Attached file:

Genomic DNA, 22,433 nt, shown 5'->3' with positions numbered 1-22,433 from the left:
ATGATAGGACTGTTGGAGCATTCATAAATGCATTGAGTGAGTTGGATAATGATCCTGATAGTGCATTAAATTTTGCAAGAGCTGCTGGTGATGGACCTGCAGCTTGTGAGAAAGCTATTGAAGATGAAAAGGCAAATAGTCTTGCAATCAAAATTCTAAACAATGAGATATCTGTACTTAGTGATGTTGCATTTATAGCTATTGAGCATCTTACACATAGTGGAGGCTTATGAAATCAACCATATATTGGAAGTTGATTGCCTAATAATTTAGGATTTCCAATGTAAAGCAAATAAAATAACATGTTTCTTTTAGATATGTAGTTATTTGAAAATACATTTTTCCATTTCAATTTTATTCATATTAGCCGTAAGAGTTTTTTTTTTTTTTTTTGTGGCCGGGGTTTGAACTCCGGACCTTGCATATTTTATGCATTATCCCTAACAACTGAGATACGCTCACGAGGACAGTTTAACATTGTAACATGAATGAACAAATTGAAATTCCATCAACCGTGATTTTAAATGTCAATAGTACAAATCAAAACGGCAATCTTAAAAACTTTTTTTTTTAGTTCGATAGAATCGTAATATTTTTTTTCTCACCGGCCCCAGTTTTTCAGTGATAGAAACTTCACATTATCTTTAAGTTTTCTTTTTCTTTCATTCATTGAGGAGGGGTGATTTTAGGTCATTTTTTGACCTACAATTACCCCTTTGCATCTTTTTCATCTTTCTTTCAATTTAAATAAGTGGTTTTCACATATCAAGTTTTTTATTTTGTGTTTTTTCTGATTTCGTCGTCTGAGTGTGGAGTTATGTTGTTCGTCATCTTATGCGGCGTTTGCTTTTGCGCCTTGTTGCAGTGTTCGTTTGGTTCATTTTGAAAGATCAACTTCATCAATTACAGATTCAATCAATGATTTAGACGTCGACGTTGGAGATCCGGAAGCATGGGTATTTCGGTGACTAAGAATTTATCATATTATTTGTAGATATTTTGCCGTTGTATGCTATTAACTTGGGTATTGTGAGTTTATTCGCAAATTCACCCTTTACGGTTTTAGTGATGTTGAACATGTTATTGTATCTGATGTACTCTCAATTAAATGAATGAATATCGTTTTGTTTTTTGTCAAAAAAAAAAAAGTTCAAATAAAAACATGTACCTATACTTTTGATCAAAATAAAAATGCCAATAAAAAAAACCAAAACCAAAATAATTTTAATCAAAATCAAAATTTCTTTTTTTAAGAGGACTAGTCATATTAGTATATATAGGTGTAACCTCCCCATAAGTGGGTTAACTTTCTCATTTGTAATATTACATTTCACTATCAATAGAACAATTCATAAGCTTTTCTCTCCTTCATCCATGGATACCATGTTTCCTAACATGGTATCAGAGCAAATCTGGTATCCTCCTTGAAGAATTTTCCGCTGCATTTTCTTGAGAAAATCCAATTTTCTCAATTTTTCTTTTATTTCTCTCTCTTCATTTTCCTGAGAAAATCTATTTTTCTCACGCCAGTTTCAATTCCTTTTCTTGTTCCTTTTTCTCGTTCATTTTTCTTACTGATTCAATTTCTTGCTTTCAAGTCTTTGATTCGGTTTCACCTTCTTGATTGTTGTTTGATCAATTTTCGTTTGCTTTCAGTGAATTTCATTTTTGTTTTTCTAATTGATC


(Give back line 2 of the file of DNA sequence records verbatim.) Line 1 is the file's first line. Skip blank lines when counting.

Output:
ATGATAGGACTGTTGGAGCATTCATAAATGCATTGAGTGAGTTGGATAATGATCCTGATAGTGCATTAAATTTTGCAAGAGCTGCTGGTGATGGACCTGCAGCTTGTGAGAAAGCTATTGAAGATGAAAAGGCAAATAGTCTTGCAATCAAAATTCTAAACAATGAGATATCTGTACTTAGTGATGTTGCATTTATAGCTATTGAGCATCTTACACATAGTGGAGGCTTATGAAATCAACCATATATTGGAAGTTGATTGCCTAATAATTTAGGATTTCCAATGTAAAGCAAATAAAATAACATGTTTCTTTTAGATATGTAGTTATTTGAAAATACATTTTTCCATTTCAATTTTATTCATATTAGCCGTAAGAGTTTTTTTTTTTTTTTTTGTGGCCGGGGTTTGAACTCCGGACCTTGCATATTTTATGCATTATCCCTAACAACTGAGATACGCTCACGAGGACAGTTTAACATTGTAACATGAATGAACAAATTGAAATTCCATCAACCGTGATTTTAAATGTCAATAGTACAAATCAAAACGGCAATCTTAAAAACTTTTTTTTTTAGTTCGATAGAATCGTAATATTTTTTTTCTCACCGGCCCCAGTTTTTCAGTGATAGAAACTTCACATTATCTTTAAGTTTTCTTTTTCTTTCATTCATTGAGGAGGGGTGATTTTAGGTCATTTTTTGACCTACAATTACCCCTTTGCATCTTTTTCATCTTTCTTTCAATTTAAATAAGTGGTTTTCACATATCAAGTTTTTTATTTTGTGTTTTTTCTGATTTCGTCGTCTGAGTGTGGAGTTATGTTGTTCGTCATCTTATGCGGCGTTTGCTTTTGCGCCTTGTTGCAGTGTTCGTTTGGTTCATTTTGAAAGATCAACTTCATCAATTACAGATTCAATCAATGATTTAGACGTCGACGTTGGAGATCCGGAAGCATGGGTATTTCGGTGACTAAGAATTTATCATATTATTTGTAGATATTTTGCCGTTGTATGCTATTAACTTGGGTATTGTGAGTTTATTCGCAAATTCACCCTTTACGGTTTTAGTGATGTTGAACATGTTATTGTATCTGATGTACTCTCAATTAAATGAATGAATATCGTTTTGTTTTTTGTCAAAAAAAAAAAAGTTCAAATAAAAACATGTACCTATACTTTTGATCAAAATAAAAATGCCAATAAAAAAAACCAAAACCAAAATAATTTTAATCAAAATCAAAATTTCTTTTTTTAAGAGGACTAGTCATATTAGTATATATAGGTGTAACCTCCCCATAAGTGGGTTAACTTTCTCATTTGTAATATTACATTTCACTATCAATAGAACAATTCATAAGCTTTTCTCTCCTTCATCCATGGATACCATGTTTCCTAACATGGTATCAGAGCAAATCTGGTATCCTCCTTGAAGAATTTTCCGCTGCATTTTCTTGAGAAAATCCAATTTTCTCAATTTTTCTTTTATTTCTCTCTCTTCATTTTCCTGAGAAAATCTATTTTTCTCACGCCAGTTTCAATTCCTTTTCTTGTTCCTTTTTCTCGTTCATTTTTCTTACTGATTCAATTTCTTGCTTTCAAGTCTTTGATTCGGTTTCACCTTCTTGATTGTTGTTTGATCAATTTTCGTTTGCTTTCAGTGAATTTCATTTTTGTTTTTCTAATTGATC